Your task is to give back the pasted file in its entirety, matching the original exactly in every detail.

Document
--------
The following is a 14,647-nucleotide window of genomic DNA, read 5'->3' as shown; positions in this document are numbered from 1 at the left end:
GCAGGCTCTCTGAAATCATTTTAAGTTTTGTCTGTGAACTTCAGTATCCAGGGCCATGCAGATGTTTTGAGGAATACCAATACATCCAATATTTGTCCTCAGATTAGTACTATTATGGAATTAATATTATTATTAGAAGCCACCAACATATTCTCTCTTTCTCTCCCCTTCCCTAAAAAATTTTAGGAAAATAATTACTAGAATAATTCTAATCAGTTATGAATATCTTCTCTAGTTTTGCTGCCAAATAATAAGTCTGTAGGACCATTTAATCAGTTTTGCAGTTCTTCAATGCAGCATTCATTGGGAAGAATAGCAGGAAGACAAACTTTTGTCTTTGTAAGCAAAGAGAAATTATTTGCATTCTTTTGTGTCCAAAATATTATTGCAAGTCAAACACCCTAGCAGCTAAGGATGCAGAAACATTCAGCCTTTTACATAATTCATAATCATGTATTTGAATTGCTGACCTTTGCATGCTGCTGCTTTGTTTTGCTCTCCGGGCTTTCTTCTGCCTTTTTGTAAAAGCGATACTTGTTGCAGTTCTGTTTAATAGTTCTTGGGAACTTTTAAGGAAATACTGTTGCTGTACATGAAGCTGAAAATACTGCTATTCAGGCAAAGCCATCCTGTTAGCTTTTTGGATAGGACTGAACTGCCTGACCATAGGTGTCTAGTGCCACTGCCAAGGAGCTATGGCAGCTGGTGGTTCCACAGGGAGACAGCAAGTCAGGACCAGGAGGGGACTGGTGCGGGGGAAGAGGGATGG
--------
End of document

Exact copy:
The following is a 14,647-nucleotide window of genomic DNA, read 5'->3' as shown; positions in this document are numbered from 1 at the left end:
GCAGGCTCTCTGAAATCATTTTAAGTTTTGTCTGTGAACTTCAGTATCCAGGGCCATGCAGATGTTTTGAGGAATACCAATACATCCAATATTTGTCCTCAGATTAGTACTATTATGGAATTAATATTATTATTAGAAGCCACCAACATATTCTCTCTTTCTCTCCCCTTCCCTAAAAAATTTTAGGAAAATAATTACTAGAATAATTCTAATCAGTTATGAATATCTTCTCTAGTTTTGCTGCCAAATAATAAGTCTGTAGGACCATTTAATCAGTTTTGCAGTTCTTCAATGCAGCATTCATTGGGAAGAATAGCAGGAAGACAAACTTTTGTCTTTGTAAGCAAAGAGAAATTATTTGCATTCTTTTGTGTCCAAAATATTATTGCAAGTCAAACACCCTAGCAGCTAAGGATGCAGAAACATTCAGCCTTTTACATAATTCATAATCATGTATTTGAATTGCTGACCTTTGCATGCTGCTGCTTTGTTTTGCTCTCCGGGCTTTCTTCTGCCTTTTTGTAAAAGCGATACTTGTTGCAGTTCTGTTTAATAGTTCTTGGGAACTTTTAAGGAAATACTGTTGCTGTACATGAAGCTGAAAATACTGCTATTCAGGCAAAGCCATCCTGTTAGCTTTTTGGATAGGACTGAACTGCCTGACCATAGGTGTCTAGTGCCACTGCCAAGGAGCTATGGCAGCTGGTGGTTCCACAGGGAGACAGCAAGTCAGGACCAGGAGGGGACTGGTGCGGGGGAAGAGGGATGG